Katja Kaufmann is Assistant Professor of Economics at Mannheim University. She received a master degree (Diplom) from the University of Cologne, a PhD in Economics from Stanford University and has held previous academic positions at Bocconi University and visiting positions at CESifo, the Harvard Kennedy School, NBER, Princeton University, Stanford University and Yale University.
Katja's research focuses on empirical topics in labor and development economics and the economics of education. One of Katja’s main current projects is on estimating the longrun (and intergenerational) effects of elite higher education, in particular in terms of marriage and fertility decisions and in terms of spouse and child quality. Another of her research projects is on the implementation and enforcement of government policies, such as of the world’s largest conditional cash transfer programs "Bolsa Familia" in Brazil. In this context she has analyzed how people learn about the enforcement of program conditions from their peers and investigated the role of political economy considerations on the part of the government. In the past she has used data on individuals' subjective beliefs to improve our understanding of choices under uncertainty, such as educational decisions (e.g. in terms of intrahousehold decision-making and the role of information and credit constraints), consumption choices and (agricultural) activity choices.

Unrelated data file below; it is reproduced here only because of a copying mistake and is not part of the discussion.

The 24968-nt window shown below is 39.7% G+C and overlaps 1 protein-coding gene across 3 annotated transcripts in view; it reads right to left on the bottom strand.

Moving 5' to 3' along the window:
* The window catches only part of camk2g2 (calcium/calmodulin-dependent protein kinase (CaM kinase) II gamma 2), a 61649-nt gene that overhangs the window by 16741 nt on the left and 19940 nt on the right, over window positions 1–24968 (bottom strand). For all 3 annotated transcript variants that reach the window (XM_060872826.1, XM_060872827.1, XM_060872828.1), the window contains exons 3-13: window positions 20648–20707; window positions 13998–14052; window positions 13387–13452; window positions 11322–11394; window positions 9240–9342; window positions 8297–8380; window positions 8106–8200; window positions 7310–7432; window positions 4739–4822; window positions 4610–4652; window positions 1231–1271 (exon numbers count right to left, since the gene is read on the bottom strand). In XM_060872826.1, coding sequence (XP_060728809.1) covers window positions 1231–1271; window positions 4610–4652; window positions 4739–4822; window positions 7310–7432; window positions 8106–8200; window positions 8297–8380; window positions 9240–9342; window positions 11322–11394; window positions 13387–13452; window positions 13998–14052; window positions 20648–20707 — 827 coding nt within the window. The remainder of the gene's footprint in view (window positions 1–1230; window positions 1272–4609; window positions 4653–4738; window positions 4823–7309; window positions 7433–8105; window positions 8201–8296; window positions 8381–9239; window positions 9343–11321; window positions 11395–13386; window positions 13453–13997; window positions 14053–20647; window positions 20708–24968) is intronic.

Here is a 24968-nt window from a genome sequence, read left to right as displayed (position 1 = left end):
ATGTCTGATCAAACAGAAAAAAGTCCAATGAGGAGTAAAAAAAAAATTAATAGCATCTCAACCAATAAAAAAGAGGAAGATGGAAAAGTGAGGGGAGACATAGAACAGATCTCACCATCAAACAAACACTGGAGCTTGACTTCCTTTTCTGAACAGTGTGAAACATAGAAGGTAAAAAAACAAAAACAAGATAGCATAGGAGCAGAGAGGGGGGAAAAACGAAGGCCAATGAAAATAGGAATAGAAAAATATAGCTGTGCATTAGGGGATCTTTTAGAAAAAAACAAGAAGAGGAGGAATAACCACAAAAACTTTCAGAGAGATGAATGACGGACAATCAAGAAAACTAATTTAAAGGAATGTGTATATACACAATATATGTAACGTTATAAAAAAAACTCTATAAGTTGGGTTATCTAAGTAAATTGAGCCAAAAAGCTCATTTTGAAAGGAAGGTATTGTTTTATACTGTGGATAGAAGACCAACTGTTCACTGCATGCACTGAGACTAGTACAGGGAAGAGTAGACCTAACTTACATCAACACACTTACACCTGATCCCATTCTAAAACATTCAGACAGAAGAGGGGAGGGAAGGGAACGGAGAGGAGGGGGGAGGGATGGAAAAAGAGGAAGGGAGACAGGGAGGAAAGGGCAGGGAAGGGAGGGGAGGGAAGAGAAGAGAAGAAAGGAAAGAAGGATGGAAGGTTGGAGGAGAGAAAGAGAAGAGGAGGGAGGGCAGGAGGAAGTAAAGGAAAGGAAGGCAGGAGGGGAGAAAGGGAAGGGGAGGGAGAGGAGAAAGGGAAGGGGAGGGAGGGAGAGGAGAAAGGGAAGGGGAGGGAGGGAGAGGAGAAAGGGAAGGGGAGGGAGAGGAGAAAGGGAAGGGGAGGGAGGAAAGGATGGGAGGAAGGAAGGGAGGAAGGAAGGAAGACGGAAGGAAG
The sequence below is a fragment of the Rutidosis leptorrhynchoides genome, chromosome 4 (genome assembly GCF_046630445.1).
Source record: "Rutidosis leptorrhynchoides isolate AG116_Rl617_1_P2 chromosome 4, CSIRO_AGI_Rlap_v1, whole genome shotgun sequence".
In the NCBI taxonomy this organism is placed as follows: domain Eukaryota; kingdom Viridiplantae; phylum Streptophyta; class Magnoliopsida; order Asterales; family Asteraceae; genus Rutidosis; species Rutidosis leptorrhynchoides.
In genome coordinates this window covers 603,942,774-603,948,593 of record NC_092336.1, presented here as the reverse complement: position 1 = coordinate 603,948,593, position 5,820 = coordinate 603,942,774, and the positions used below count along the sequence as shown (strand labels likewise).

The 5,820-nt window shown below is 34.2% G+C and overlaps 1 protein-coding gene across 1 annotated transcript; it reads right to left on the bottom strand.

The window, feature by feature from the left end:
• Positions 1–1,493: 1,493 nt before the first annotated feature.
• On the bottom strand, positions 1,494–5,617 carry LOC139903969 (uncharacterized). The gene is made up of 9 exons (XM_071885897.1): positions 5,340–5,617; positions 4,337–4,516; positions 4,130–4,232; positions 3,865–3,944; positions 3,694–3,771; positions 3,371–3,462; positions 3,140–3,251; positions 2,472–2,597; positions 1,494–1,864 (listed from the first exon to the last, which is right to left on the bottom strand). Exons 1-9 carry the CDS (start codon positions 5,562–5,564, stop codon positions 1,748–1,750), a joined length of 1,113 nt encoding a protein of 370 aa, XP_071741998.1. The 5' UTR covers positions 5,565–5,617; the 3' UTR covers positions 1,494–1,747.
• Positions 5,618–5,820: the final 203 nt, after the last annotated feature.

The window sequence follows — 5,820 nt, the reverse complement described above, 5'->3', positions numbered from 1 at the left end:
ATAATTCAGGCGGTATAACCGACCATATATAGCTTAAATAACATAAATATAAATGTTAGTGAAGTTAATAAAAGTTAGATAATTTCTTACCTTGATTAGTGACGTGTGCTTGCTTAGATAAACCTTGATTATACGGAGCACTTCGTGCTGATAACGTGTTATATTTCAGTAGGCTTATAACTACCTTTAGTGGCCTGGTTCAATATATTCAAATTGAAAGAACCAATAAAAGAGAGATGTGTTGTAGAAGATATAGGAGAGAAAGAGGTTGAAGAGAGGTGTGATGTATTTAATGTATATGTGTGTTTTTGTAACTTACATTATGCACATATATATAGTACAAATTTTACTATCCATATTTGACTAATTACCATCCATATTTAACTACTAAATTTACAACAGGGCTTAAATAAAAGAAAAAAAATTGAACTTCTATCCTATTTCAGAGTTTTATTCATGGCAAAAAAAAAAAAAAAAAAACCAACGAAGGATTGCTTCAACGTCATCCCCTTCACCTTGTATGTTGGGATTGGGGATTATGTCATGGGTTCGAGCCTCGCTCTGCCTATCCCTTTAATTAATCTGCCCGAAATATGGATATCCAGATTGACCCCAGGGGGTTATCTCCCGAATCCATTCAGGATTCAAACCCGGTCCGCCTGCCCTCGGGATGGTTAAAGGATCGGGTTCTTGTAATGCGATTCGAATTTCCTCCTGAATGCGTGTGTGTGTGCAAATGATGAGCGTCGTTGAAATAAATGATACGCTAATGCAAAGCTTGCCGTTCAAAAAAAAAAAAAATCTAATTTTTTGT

In 2010 she was awarded the CESifo Distinguished Affiliate Award for the Economics of Education and in 2014, she acquired a large grant from the Elite foundation of Badem-Wuerttemberg. She is member of CESifo, the European Development Network (EUDN), the Human Capital and Economic Opportunity Global Working Group (U. Chicago). Her work has been published in several leading journals, including the American Economic Review, the Journal of Development Economics and Quantitative Economics.
She joined IZA as a Research Fellow in March 2016.